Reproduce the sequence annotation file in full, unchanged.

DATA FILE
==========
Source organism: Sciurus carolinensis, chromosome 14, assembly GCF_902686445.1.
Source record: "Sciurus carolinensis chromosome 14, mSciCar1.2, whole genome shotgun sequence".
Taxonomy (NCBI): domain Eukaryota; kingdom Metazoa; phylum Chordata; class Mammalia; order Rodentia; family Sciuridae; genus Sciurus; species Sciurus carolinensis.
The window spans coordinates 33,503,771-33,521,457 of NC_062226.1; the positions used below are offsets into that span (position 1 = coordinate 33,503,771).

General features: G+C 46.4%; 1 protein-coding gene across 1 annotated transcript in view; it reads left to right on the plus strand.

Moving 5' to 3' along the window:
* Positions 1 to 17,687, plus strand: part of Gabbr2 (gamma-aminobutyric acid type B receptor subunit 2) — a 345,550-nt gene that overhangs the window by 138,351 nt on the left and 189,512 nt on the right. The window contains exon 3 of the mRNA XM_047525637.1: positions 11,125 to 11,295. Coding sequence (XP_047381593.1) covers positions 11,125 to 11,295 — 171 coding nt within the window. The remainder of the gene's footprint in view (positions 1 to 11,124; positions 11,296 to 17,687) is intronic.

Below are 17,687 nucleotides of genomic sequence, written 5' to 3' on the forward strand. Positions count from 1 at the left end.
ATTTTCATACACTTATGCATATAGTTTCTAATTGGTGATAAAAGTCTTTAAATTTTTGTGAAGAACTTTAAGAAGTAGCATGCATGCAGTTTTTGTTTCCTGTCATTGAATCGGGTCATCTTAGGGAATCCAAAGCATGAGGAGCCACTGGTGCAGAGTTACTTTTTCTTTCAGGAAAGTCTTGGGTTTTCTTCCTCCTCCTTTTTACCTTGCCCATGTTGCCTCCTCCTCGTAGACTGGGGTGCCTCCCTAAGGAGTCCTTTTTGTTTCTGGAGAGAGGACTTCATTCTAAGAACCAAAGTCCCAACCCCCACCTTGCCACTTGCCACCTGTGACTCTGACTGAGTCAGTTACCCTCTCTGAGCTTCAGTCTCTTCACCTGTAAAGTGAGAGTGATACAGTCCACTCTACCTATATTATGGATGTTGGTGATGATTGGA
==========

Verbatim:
Source organism: Sciurus carolinensis, chromosome 14, assembly GCF_902686445.1.
Source record: "Sciurus carolinensis chromosome 14, mSciCar1.2, whole genome shotgun sequence".
Taxonomy (NCBI): domain Eukaryota; kingdom Metazoa; phylum Chordata; class Mammalia; order Rodentia; family Sciuridae; genus Sciurus; species Sciurus carolinensis.
The window spans coordinates 33,503,771-33,521,457 of NC_062226.1; the positions used below are offsets into that span (position 1 = coordinate 33,503,771).

General features: G+C 46.4%; 1 protein-coding gene across 1 annotated transcript in view; it reads left to right on the plus strand.

Moving 5' to 3' along the window:
* Positions 1 to 17,687, plus strand: part of Gabbr2 (gamma-aminobutyric acid type B receptor subunit 2) — a 345,550-nt gene that overhangs the window by 138,351 nt on the left and 189,512 nt on the right. The window contains exon 3 of the mRNA XM_047525637.1: positions 11,125 to 11,295. Coding sequence (XP_047381593.1) covers positions 11,125 to 11,295 — 171 coding nt within the window. The remainder of the gene's footprint in view (positions 1 to 11,124; positions 11,296 to 17,687) is intronic.

Below are 17,687 nucleotides of genomic sequence, written 5' to 3' on the forward strand. Positions count from 1 at the left end.
ATTTTCATACACTTATGCATATAGTTTCTAATTGGTGATAAAAGTCTTTAAATTTTTGTGAAGAACTTTAAGAAGTAGCATGCATGCAGTTTTTGTTTCCTGTCATTGAATCGGGTCATCTTAGGGAATCCAAAGCATGAGGAGCCACTGGTGCAGAGTTACTTTTTCTTTCAGGAAAGTCTTGGGTTTTCTTCCTCCTCCTTTTTACCTTGCCCATGTTGCCTCCTCCTCGTAGACTGGGGTGCCTCCCTAAGGAGTCCTTTTTGTTTCTGGAGAGAGGACTTCATTCTAAGAACCAAAGTCCCAACCCCCACCTTGCCACTTGCCACCTGTGACTCTGACTGAGTCAGTTACCCTCTCTGAGCTTCAGTCTCTTCACCTGTAAAGTGAGAGTGATACAGTCCACTCTACCTATATTATGGATGTTGGTGATGATTGGA